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Women came in large numbers to listen to President Cyril Ramaphosa despite fears of a low turnout at the National Women’s Day celebrations that took place at the Vryburg showgrounds, North West. This is after the provincial ANC was disbanded and replaced by different interim leaders. Picture: Tebogo Letsie
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The City of Johannesburg needs a mayor who will not pay lip service when it comes to women empowerment, but provide a clear roadmap for ensuring that more women get opportunities in the City of Johannesburg, writes Loyiso Masuku.
In the month that we commemorate the march by the
fearless women of 1956 to the Union Buildings, in protest of the dreaded pass
laws, it is disheartening that 63 years on, the women of South Africa's largest
city and the capital of the Gauteng Province have little cause to celebrate.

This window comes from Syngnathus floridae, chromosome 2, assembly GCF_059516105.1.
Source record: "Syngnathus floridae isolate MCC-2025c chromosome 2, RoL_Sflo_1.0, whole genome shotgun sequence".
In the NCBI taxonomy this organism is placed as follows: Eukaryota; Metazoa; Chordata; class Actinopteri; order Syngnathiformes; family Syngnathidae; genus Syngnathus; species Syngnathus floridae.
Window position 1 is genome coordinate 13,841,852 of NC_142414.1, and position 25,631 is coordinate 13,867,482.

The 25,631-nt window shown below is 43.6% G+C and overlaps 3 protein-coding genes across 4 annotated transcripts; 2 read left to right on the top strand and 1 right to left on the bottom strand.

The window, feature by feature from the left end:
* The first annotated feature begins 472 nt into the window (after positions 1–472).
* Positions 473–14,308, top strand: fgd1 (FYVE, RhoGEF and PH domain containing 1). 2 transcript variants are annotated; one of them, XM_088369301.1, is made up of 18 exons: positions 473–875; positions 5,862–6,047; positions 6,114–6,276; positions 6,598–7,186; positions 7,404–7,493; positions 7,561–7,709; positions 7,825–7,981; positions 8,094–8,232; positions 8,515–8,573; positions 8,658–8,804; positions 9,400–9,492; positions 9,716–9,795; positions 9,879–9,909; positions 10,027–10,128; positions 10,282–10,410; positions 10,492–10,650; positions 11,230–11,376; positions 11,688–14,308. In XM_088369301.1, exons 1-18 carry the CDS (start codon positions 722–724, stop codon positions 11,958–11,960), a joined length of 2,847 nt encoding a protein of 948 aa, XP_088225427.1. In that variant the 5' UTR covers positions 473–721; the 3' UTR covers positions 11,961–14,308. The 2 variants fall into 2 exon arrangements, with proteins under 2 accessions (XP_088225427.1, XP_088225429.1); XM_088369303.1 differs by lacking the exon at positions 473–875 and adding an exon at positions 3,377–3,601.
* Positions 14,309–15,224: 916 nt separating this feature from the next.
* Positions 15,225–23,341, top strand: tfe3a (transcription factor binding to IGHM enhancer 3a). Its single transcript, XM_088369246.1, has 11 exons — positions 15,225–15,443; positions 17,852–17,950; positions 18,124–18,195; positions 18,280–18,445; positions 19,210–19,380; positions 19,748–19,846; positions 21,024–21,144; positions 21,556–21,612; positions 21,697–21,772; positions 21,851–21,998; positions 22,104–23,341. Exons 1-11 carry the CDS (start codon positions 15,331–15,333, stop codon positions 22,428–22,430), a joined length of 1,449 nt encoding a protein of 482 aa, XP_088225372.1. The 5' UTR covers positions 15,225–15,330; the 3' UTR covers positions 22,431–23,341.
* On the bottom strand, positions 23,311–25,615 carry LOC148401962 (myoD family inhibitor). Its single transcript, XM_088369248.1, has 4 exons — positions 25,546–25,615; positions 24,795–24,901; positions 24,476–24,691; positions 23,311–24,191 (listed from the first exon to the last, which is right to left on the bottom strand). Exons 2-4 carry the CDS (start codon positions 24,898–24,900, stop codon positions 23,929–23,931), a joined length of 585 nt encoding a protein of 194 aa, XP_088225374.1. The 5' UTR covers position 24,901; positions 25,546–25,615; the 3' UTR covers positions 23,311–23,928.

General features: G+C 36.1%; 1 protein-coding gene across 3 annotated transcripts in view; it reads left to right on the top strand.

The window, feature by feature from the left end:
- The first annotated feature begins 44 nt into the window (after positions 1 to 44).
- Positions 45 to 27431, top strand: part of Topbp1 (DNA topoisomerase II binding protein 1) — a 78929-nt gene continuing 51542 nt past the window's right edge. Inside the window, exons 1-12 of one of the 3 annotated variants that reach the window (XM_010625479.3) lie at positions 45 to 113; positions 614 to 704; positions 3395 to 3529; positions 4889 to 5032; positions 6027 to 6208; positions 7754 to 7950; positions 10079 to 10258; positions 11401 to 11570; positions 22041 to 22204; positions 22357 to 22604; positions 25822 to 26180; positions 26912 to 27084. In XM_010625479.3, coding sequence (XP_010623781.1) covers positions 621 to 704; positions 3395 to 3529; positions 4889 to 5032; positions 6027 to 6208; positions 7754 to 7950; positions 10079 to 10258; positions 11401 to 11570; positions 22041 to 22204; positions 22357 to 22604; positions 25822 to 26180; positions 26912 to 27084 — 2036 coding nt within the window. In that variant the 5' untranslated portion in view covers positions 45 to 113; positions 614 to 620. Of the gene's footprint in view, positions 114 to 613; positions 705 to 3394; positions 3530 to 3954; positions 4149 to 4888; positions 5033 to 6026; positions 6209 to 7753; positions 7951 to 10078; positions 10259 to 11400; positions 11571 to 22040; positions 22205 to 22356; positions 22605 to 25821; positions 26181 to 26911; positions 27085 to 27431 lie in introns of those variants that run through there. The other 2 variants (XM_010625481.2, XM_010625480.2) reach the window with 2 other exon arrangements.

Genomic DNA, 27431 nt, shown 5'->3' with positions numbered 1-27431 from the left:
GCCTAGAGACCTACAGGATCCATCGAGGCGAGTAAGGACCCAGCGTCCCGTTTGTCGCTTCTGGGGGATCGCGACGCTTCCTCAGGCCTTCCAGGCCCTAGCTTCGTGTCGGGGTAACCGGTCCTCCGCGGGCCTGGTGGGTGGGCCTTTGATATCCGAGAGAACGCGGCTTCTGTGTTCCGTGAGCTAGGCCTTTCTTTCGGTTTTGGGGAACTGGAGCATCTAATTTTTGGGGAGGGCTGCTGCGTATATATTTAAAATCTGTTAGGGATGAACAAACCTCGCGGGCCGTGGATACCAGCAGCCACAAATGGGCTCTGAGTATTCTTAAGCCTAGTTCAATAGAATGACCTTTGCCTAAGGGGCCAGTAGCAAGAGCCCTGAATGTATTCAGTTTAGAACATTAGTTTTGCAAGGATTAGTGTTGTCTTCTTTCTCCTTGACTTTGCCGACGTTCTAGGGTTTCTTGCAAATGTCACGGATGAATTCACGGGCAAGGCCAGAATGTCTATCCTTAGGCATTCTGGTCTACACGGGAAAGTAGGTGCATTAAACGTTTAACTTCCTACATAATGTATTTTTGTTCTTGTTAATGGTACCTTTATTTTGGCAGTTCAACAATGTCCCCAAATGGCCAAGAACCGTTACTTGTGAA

Under the reactionary and anti-poor mayor Herman
Mashaba, the women of Johannesburg, especially urban poor women, find
themselves at the margins of society.
To achieve a progressive and inclusive City of
Johannesburg one must appreciate the economic and social struggles faced by the
women of Johannesburg and South Africa at large, and the desperate material
conditions in which they live under.
A deliberate and decisive plan to better the lives of
women of Johannesburg, who continue to endure the most when it comes to
unemployment, lack of opportunity, and exposure to crime and violence, must be
put in place. This should include finding ways to have more women into the
formal economy at a time when joblessness has reached an all-time high.
We must put in place programmes that address the
social-ills faced by a 12-year-old girl who has recently entered womanhood, who
is being raised by an unemployed mother – the same woman who must provide for
three of her other siblings and make sure they go to bed with food in their
stomachs. This is the same mother who is also faced with attending to all the
changes that her daughter will now be faced with; emotionally, and otherwise.
Such imperative programmes include the distribution of sanitary products to
young girls in various schools in the City of Johannesburg; this is also in
attempt to decrease absenteeism in schools.
With a leader of Mashaba's calibre at the helm, who